Smog grounds Beijing flights

A growth economy powered by fossil fuels literally choked itself today, as China's capital cancels hundreds of flights amid smog and bad weather.
Written by Mark Halper, Contributor on

Forbidden City. Allowable smog.

A growth economy powered by fossil fuels literally choked itself today, as Beijing International Airport cancelled hundreds of flights amid smog and bad weather, several news outlets are reporting.

The conditions, which included fog, also forced the closure of motorways in northern China according to the BBC.

“In Beijing the fog was made worse by air pollution and the US embassy there said particulate levels were ‘hazardous’,” the BBC reported. “The Chinese capital is considered to be one of the most polluted cities in the world by international organisations, including the UN. The high level of air pollution comes from burning fossil fuels, particularly coal, and from vehicle emissions.”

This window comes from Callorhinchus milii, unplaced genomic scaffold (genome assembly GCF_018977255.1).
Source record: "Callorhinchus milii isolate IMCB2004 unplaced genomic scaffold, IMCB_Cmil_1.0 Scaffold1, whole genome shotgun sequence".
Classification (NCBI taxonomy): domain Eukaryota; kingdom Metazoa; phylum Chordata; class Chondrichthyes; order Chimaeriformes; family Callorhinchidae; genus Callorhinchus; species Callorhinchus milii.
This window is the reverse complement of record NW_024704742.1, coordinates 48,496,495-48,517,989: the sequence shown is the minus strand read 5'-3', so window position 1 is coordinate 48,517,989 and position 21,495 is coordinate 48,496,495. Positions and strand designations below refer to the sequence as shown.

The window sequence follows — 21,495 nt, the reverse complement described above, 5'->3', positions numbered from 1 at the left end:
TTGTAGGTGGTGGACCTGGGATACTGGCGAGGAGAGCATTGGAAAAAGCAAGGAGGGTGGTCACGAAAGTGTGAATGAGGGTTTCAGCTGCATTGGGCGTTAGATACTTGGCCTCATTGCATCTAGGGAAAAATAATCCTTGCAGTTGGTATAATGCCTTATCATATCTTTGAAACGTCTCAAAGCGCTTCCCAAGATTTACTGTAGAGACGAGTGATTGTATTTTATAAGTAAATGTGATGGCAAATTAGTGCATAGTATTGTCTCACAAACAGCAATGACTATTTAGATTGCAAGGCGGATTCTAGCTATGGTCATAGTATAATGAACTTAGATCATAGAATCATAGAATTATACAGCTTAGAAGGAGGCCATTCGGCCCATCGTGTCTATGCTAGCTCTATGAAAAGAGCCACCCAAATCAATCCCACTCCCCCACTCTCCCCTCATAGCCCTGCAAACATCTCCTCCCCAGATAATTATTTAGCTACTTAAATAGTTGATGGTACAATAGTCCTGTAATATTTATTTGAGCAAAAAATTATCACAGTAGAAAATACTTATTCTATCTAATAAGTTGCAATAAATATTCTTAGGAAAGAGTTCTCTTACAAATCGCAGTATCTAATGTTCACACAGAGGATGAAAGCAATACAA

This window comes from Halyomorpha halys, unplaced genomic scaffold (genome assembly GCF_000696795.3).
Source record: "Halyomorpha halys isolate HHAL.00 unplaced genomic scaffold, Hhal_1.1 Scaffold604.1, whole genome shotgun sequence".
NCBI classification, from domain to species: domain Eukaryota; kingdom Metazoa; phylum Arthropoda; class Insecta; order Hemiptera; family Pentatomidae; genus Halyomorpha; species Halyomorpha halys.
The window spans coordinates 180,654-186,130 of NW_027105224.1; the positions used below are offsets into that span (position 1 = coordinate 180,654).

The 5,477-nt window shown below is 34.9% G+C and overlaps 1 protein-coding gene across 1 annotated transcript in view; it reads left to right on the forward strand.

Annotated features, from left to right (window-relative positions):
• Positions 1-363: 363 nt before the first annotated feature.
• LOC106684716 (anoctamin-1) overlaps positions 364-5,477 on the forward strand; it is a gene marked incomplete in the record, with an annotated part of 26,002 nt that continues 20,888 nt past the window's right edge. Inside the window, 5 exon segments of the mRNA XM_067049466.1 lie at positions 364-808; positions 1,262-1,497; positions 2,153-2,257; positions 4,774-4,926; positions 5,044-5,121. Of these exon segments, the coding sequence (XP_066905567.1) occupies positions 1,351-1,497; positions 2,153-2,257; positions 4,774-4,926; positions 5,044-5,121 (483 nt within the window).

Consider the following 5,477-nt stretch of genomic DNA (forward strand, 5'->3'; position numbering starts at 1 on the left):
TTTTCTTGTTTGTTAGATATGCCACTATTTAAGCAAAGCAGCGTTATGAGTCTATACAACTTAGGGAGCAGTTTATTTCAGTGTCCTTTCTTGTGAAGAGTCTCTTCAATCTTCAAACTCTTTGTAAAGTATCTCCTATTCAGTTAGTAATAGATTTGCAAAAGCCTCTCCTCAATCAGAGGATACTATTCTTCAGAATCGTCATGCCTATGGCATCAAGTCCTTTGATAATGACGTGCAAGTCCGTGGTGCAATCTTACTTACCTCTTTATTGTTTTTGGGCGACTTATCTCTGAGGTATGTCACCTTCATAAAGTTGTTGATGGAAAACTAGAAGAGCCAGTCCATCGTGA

The Financial Times (subscription may be necessary) pointed out that the U.S. on Sunday issued a much higher pollution reading reading than the Chinese government did, because it monitors smaller and more hazardous particulates than does China.

“Pollution has been a growing concern for China, which is home to 21 of the world’s 100 most polluted cities, as environmental degradation inflicts an ever higher economic and social cost,” the FT reported. “This year has been marked by a series of protests over pollution concerns, the largest of which in Dalian attracted more than 10,000 people.

“Smog is not uncommon in Beijing, however residents have grown increasingly vocal about air pollution in recent months because of a yawning discrepancy between Beijing’s official pollution data and the air pollution data published by the US embassy. On Sunday, when heavy, acrid smog descended on Beijing, the municipal government described it as ‘light pollution,’ although the US embassy’s data said it was off the charts.”

Nearly 500 flights had been cancelled or delayed by Monday evening, the FT reported.

Photo: Brian Jeffrey Beggerly via Flickr

Some Chinese energy conundrums, on SmartPlanet:

This post was originally published on Smartplanet.com

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